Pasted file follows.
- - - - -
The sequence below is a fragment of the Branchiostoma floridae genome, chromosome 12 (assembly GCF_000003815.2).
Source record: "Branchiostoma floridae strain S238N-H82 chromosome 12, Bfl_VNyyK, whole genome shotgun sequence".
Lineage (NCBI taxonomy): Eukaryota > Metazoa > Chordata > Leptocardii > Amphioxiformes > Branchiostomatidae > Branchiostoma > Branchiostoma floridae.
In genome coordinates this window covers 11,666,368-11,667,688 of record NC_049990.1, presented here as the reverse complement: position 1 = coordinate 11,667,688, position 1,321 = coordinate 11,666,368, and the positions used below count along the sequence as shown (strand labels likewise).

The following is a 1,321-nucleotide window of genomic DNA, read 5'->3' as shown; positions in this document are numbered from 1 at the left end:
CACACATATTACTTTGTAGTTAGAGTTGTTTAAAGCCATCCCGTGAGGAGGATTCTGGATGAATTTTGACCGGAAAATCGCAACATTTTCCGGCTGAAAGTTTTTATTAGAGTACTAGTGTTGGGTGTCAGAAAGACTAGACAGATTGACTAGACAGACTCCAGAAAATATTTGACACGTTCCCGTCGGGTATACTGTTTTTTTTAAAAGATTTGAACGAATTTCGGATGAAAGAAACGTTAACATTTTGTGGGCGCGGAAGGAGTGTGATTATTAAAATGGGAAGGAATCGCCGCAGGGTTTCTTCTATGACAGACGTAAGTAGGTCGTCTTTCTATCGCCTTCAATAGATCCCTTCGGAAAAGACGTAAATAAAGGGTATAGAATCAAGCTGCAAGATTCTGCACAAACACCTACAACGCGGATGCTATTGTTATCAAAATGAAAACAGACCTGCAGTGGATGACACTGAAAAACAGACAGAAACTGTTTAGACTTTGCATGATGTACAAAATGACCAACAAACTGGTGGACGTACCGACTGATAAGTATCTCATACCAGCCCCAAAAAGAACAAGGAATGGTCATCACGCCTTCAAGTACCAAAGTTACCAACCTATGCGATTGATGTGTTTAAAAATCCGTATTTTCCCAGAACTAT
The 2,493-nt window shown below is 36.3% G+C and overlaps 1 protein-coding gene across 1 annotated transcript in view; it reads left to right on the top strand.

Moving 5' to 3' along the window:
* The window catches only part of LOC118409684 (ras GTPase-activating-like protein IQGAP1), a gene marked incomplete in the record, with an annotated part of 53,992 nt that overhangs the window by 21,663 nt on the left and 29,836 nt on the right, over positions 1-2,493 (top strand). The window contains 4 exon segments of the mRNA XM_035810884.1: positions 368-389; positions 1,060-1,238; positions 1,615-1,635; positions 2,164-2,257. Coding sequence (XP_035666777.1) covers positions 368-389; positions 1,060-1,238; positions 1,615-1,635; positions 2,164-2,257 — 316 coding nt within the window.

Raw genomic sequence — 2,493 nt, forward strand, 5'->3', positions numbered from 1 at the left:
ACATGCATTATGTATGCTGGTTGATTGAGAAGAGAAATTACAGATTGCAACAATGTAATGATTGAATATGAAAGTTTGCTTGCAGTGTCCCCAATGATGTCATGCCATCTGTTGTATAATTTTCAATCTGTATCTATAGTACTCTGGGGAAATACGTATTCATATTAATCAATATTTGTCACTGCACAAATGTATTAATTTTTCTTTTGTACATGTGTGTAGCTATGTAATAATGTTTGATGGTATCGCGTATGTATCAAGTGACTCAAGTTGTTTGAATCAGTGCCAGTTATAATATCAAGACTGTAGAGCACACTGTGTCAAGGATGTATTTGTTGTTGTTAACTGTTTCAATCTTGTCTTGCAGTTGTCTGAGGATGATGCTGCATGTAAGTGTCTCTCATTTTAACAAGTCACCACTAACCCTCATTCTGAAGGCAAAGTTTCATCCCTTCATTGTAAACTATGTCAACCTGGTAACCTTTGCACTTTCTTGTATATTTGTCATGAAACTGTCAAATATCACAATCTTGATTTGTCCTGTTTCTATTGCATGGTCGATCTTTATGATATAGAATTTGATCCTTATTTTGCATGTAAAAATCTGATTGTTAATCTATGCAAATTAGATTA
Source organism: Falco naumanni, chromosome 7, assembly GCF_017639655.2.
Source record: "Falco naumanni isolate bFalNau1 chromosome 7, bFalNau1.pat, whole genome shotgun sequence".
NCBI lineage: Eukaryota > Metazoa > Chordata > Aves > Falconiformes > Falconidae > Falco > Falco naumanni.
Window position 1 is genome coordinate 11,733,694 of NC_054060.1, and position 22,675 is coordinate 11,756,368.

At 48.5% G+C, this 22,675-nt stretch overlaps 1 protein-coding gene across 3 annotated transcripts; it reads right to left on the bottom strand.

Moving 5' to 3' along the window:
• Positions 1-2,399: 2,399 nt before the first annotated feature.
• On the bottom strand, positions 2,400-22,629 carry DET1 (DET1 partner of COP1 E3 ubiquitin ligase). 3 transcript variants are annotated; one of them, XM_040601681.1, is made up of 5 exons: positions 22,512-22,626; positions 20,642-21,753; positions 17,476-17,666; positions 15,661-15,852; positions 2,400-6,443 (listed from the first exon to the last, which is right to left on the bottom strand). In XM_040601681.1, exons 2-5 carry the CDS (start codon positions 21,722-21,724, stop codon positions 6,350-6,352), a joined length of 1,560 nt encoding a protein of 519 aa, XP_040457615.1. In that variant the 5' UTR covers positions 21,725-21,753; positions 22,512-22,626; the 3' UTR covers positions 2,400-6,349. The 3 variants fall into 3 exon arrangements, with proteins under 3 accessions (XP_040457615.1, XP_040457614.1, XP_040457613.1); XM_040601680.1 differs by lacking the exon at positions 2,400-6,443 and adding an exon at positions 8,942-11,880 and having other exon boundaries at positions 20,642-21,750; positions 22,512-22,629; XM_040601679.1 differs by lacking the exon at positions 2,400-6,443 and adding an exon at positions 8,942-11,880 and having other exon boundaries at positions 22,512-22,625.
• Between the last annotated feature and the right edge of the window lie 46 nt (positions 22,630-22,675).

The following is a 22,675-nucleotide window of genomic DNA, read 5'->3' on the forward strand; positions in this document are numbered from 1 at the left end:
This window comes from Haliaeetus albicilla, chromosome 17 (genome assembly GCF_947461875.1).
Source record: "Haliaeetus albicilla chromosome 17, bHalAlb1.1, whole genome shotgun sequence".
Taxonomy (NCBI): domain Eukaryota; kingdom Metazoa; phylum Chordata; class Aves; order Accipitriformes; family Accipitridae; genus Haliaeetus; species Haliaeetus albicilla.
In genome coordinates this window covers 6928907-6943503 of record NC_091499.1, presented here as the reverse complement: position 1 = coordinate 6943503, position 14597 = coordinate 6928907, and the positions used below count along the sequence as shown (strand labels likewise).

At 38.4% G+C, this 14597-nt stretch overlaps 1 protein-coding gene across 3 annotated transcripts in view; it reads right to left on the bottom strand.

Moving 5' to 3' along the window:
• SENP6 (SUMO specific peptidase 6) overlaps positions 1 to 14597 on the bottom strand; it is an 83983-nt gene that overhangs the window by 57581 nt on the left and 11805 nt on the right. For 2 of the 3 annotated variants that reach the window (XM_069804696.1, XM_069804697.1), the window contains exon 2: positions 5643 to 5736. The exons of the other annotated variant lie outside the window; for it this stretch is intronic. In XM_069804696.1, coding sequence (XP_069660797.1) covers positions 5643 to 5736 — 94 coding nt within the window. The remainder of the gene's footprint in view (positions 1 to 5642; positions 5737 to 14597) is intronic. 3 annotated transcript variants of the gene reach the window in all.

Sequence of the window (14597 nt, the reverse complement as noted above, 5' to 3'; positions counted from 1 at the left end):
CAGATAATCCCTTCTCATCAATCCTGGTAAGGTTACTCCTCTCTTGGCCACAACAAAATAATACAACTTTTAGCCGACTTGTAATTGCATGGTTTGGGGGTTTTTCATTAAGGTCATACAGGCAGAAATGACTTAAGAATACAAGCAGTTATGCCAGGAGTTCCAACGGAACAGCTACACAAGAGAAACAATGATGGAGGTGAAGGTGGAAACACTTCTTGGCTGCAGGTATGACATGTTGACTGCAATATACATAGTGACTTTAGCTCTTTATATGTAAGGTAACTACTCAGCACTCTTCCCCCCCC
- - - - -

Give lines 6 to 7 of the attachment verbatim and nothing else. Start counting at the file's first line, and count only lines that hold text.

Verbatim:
CACACATATTACTTTGTAGTTAGAGTTGTTTAAAGCCATCCCGTGAGGAGGATTCTGGATGAATTTTGACCGGAAAATCGCAACATTTTCCGGCTGAAAGTTTTTATTAGAGTACTAGTGTTGGGTGTCAGAAAGACTAGACAGATTGACTAGACAGACTCCAGAAAATATTTGACACGTTCCCGTCGGGTATACTGTTTTTTTTAAAAGATTTGAACGAATTTCGGATGAAAGAAACGTTAACATTTTGTGGGCGCGGAAGGAGTGTGATTATTAAAATGGGAAGGAATCGCCGCAGGGTTTCTTCTATGACAGACGTAAGTAGGTCGTCTTTCTATCGCCTTCAATAGATCCCTTCGGAAAAGACGTAAATAAAGGGTATAGAATCAAGCTGCAAGATTCTGCACAAACACCTACAACGCGGATGCTATTGTTATCAAAATGAAAACAGACCTGCAGTGGATGACACTGAAAAACAGACAGAAACTGTTTAGACTTTGCATGATGTACAAAATGACCAACAAACTGGTGGACGTACCGACTGATAAGTATCTCATACCAGCCCCAAAAAGAACAAGGAATGGTCATCACGCCTTCAAGTACCAAAGTTACCAACCTATGCGATTGATGTGTTTAAAAATCCGTATTTTCCCAGAACTAT
The 2,493-nt window shown below is 36.3% G+C and overlaps 1 protein-coding gene across 1 annotated transcript in view; it reads left to right on the top strand.